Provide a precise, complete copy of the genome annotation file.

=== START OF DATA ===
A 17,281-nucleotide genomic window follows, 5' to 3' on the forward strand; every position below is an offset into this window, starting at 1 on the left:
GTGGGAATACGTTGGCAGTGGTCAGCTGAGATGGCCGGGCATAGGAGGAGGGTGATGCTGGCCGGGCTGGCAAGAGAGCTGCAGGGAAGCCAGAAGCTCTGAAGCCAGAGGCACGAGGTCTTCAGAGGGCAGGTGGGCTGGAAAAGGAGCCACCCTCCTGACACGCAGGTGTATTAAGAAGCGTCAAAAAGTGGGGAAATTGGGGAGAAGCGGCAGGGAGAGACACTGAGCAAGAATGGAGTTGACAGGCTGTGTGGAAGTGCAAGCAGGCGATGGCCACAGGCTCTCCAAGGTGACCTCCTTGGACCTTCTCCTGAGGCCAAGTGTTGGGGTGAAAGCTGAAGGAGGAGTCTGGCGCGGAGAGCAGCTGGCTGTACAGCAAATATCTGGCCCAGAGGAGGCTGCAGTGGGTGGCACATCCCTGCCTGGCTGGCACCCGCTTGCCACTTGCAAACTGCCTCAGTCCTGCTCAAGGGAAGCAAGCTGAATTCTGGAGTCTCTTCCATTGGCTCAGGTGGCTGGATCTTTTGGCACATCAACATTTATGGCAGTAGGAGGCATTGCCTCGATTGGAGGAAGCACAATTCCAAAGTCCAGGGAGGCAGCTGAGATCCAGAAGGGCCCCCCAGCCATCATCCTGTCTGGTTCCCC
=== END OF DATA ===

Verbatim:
A 17,281-nucleotide genomic window follows, 5' to 3' on the forward strand; every position below is an offset into this window, starting at 1 on the left:
GTGGGAATACGTTGGCAGTGGTCAGCTGAGATGGCCGGGCATAGGAGGAGGGTGATGCTGGCCGGGCTGGCAAGAGAGCTGCAGGGAAGCCAGAAGCTCTGAAGCCAGAGGCACGAGGTCTTCAGAGGGCAGGTGGGCTGGAAAAGGAGCCACCCTCCTGACACGCAGGTGTATTAAGAAGCGTCAAAAAGTGGGGAAATTGGGGAGAAGCGGCAGGGAGAGACACTGAGCAAGAATGGAGTTGACAGGCTGTGTGGAAGTGCAAGCAGGCGATGGCCACAGGCTCTCCAAGGTGACCTCCTTGGACCTTCTCCTGAGGCCAAGTGTTGGGGTGAAAGCTGAAGGAGGAGTCTGGCGCGGAGAGCAGCTGGCTGTACAGCAAATATCTGGCCCAGAGGAGGCTGCAGTGGGTGGCACATCCCTGCCTGGCTGGCACCCGCTTGCCACTTGCAAACTGCCTCAGTCCTGCTCAAGGGAAGCAAGCTGAATTCTGGAGTCTCTTCCATTGGCTCAGGTGGCTGGATCTTTTGGCACATCAACATTTATGGCAGTAGGAGGCATTGCCTCGATTGGAGGAAGCACAATTCCAAAGTCCAGGGAGGCAGCTGAGATCCAGAAGGGCCCCCCAGCCATCATCCTGTCTGGTTCCCC